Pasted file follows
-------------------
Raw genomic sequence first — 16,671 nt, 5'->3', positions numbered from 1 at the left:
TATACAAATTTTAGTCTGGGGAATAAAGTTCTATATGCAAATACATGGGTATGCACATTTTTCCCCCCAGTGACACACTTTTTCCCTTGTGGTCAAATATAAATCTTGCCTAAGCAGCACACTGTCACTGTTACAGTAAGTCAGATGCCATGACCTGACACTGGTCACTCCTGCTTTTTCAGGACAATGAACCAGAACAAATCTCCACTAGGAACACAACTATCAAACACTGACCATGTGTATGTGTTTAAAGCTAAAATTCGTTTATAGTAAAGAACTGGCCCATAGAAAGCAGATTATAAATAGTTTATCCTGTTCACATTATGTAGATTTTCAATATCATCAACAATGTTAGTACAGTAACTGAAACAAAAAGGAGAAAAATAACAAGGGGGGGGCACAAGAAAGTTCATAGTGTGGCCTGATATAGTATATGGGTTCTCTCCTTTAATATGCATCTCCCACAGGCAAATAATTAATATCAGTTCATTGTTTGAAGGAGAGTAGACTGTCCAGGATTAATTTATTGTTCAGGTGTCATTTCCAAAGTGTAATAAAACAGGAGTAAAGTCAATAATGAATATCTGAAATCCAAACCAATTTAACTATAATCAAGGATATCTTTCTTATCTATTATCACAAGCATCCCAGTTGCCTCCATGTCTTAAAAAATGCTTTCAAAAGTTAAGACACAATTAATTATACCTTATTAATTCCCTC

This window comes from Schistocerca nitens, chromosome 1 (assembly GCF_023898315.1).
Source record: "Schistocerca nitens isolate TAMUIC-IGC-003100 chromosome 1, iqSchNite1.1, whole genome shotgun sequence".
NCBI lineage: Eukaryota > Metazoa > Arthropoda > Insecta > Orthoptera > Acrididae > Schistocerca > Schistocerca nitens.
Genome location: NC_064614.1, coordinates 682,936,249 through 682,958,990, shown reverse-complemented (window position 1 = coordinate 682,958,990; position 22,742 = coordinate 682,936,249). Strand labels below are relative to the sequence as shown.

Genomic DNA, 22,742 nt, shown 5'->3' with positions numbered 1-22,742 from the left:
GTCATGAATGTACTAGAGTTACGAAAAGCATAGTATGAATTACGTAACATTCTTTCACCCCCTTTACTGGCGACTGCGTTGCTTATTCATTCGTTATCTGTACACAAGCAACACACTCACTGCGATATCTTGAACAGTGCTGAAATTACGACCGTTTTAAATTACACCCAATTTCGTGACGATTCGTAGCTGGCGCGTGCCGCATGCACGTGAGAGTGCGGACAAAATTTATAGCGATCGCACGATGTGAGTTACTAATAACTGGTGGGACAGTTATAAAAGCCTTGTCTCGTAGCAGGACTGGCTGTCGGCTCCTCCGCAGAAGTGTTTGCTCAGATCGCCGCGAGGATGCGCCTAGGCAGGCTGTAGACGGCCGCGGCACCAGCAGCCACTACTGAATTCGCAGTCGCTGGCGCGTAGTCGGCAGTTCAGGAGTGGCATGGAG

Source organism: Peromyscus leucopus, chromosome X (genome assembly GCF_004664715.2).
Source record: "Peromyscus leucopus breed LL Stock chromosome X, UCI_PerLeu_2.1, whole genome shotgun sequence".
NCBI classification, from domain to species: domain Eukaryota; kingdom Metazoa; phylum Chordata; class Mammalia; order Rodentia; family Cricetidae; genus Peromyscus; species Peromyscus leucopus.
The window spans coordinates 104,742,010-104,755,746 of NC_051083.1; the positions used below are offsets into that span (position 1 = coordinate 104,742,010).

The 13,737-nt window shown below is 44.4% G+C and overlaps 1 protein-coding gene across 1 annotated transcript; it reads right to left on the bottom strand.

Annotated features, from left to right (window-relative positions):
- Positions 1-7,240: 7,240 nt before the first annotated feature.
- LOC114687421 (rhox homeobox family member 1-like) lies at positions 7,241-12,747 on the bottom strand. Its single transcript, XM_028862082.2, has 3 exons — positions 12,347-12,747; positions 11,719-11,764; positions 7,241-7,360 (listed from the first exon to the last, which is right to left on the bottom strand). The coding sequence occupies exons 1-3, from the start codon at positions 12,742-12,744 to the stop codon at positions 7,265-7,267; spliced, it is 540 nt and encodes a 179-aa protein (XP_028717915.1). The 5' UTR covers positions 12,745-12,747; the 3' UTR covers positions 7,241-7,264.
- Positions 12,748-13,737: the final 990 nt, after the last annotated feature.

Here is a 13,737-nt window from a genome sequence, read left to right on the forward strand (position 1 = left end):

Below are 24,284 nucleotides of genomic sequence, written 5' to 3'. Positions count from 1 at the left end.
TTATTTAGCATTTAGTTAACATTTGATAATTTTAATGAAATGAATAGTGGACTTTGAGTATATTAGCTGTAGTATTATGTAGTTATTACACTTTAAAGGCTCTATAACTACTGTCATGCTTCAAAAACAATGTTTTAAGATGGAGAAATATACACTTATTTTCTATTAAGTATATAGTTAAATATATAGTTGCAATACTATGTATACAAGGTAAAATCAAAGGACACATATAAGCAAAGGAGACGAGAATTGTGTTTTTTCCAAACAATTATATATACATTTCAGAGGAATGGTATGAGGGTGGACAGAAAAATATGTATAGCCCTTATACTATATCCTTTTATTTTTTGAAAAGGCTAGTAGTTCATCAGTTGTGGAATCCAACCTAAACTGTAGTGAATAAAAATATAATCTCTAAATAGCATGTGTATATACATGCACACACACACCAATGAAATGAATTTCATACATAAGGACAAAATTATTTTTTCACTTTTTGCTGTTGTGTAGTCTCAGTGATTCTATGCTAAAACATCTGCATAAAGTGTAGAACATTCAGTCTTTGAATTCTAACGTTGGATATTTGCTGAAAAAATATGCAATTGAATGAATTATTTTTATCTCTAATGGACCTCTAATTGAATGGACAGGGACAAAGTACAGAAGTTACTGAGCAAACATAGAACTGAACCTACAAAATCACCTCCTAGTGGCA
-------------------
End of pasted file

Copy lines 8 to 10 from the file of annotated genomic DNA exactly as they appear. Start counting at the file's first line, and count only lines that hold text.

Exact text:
GTCATGAATGTACTAGAGTTACGAAAAGCATAGTATGAATTACGTAACATTCTTTCACCCCCTTTACTGGCGACTGCGTTGCTTATTCATTCGTTATCTGTACACAAGCAACACACTCACTGCGATATCTTGAACAGTGCTGAAATTACGACCGTTTTAAATTACACCCAATTTCGTGACGATTCGTAGCTGGCGCGTGCCGCATGCACGTGAGAGTGCGGACAAAATTTATAGCGATCGCACGATGTGAGTTACTAATAACTGGTGGGACAGTTATAAAAGCCTTGTCTCGTAGCAGGACTGGCTGTCGGCTCCTCCGCAGAAGTGTTTGCTCAGATCGCCGCGAGGATGCGCCTAGGCAGGCTGTAGACGGCCGCGGCACCAGCAGCCACTACTGAATTCGCAGTCGCTGGCGCGTAGTCGGCAGTTCAGGAGTGGCATGGAG

Source organism: Peromyscus leucopus, chromosome X (genome assembly GCF_004664715.2).
Source record: "Peromyscus leucopus breed LL Stock chromosome X, UCI_PerLeu_2.1, whole genome shotgun sequence".